Why do we need to make every part of this city look like a cruise ship or a shopping mall or a theme park?
Al / March 17, 2011 at 05:14 pm
I like it, but I doubt this will get anywhere with the current council.
warmflash / March 17, 2011 at 05:16 pm
I'm with Scott D. Do it. And keep all the tourists and crap in one place. Herd them in. Leave them there. And I can avoid the entire mess.
Dave K / March 17, 2011 at 05:30 pm
Great idea, but one destined fail amid a flurry of "war on cars" sloganeering.
Rich / March 17, 2011 at 05:47 pm
Worked in downtown Vancouver for months (Burrard and Seymour Streets leading up to the Olympics last year), works all over Europe, and would be a fantastic idea for Yonge street here in Toronto.
John / March 17, 2011 at 06:26 pm
I would love to see something like this happen. Yonge St already carries a lot more pedestrians each day than cars--it's time to reflect that in the way we provide street space.

My actual preference would be to reduce Yonge St to one car lane in either direction, with real street furniture and plantings in the reclaimed space. Pedestrians crossing would also be given priority in the remaining lanes, in a shared space sort of way.
blue / March 17, 2011 at 08:14 pm
Rob Ford will call it a War On Cars, can't see it happening as long he is the mayor. He has no vision.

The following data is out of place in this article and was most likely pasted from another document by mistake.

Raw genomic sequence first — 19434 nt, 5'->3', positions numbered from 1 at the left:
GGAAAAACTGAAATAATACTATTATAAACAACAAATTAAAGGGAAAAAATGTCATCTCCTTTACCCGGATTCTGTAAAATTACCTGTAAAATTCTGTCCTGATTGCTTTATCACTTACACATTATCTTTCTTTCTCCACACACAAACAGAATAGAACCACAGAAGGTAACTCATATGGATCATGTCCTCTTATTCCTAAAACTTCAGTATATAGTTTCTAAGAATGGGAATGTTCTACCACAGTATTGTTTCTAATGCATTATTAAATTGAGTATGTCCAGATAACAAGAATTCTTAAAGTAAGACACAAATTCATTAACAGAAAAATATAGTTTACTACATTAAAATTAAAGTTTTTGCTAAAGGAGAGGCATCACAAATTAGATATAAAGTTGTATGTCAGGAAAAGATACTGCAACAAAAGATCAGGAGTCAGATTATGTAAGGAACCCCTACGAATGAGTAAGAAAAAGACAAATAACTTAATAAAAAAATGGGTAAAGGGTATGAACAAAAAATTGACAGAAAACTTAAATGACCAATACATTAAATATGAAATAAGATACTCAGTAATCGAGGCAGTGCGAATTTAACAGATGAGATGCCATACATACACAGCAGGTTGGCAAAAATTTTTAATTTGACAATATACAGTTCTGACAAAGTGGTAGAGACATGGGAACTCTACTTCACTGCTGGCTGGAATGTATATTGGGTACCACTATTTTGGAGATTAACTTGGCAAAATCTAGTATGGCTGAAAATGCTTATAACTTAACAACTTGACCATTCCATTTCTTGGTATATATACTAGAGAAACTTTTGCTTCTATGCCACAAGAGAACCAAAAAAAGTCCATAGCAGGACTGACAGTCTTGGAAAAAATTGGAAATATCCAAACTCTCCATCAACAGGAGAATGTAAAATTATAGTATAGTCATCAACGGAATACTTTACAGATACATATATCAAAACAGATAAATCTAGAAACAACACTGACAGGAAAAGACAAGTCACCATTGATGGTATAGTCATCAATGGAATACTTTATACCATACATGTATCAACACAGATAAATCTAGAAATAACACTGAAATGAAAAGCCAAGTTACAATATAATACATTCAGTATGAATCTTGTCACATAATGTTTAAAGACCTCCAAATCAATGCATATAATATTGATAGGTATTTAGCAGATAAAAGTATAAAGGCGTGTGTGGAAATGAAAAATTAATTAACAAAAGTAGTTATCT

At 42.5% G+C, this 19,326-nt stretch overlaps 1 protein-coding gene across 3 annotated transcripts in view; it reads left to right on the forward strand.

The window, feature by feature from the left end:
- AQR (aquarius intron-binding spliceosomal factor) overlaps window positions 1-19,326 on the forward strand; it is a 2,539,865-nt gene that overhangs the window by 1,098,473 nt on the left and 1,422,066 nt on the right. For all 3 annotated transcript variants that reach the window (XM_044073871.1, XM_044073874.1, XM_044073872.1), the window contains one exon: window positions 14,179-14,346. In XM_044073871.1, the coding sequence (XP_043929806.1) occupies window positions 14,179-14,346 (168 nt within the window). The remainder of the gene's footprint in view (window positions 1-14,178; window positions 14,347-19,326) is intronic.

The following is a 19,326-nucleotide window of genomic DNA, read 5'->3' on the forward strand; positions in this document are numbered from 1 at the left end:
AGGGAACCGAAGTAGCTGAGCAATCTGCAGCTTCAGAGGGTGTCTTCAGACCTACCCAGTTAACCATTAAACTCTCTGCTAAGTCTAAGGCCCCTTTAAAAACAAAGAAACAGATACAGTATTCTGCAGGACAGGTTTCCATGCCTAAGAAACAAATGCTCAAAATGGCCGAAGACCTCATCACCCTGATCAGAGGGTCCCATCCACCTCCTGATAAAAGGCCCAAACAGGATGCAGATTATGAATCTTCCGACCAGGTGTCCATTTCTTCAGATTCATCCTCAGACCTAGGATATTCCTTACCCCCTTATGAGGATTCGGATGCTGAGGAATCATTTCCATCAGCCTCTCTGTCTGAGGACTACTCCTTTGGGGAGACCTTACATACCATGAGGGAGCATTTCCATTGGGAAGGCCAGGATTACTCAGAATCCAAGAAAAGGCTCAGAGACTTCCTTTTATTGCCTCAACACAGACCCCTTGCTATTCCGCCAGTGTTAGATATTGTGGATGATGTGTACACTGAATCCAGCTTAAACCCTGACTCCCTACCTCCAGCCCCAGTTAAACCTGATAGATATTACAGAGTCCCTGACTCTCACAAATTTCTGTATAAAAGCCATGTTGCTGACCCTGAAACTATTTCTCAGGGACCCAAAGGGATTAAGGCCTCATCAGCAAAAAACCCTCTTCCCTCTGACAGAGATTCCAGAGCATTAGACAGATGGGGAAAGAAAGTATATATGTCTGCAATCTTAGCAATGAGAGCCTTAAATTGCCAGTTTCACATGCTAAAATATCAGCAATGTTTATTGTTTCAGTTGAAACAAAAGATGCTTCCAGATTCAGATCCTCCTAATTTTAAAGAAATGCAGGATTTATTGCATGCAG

Daryl replying to a comment from scottd / March 17, 2011 at 08:48 pm
Why do BlogTO readers hate tourists so much?
Marlon / March 17, 2011 at 09:10 pm
Very exciting! One of the things that really excited me about pants campaign. Whether it happens now or after fatty is curbed like the garbage he is, this will happen and it will be great.
Marlon replying to a comment from Daryl / March 17, 2011 at 09:13 pm
Haters gon hate
JLankford / March 17, 2011 at 10:11 pm
It'll be nice if it's reasonable for small street vendors to setup and offer their goods. If it's just regular giant commercial outlets from Eaton's setting up on the sidewalks, I could care less.

Another good thing to come from this could be more green space. Dundas Square is pretty depressing when you consider it could have been a lovely little park space that still served a purpose for events.
Kate / March 17, 2011 at 10:33 pm
Would it be like the area around Times Square, along Broadway?
I'm okay with that, but my only issue with the above is that it becomes tough to let bikes still get through - and I think that needs to be considered.
al / March 17, 2011 at 10:34 pm
I like the idea. And the traditional argument regarding stores/restaurants needing parking spaces out front is null and void for this scenario.
James / March 17, 2011 at 11:19 pm

I'm in favour of tilting the balance towards pedestrians wherever it makes sense, and it certainly does along this section of Yonge.

However, A full pedestrian mall...I don't see working just yet, if its not kept really busy, at all hours, it doesn't work, no routine police (cruiser)patrols, impeded access for ambulance/fire too, tends to become a very lonely space w/o enough eyes on the street in the wee hours.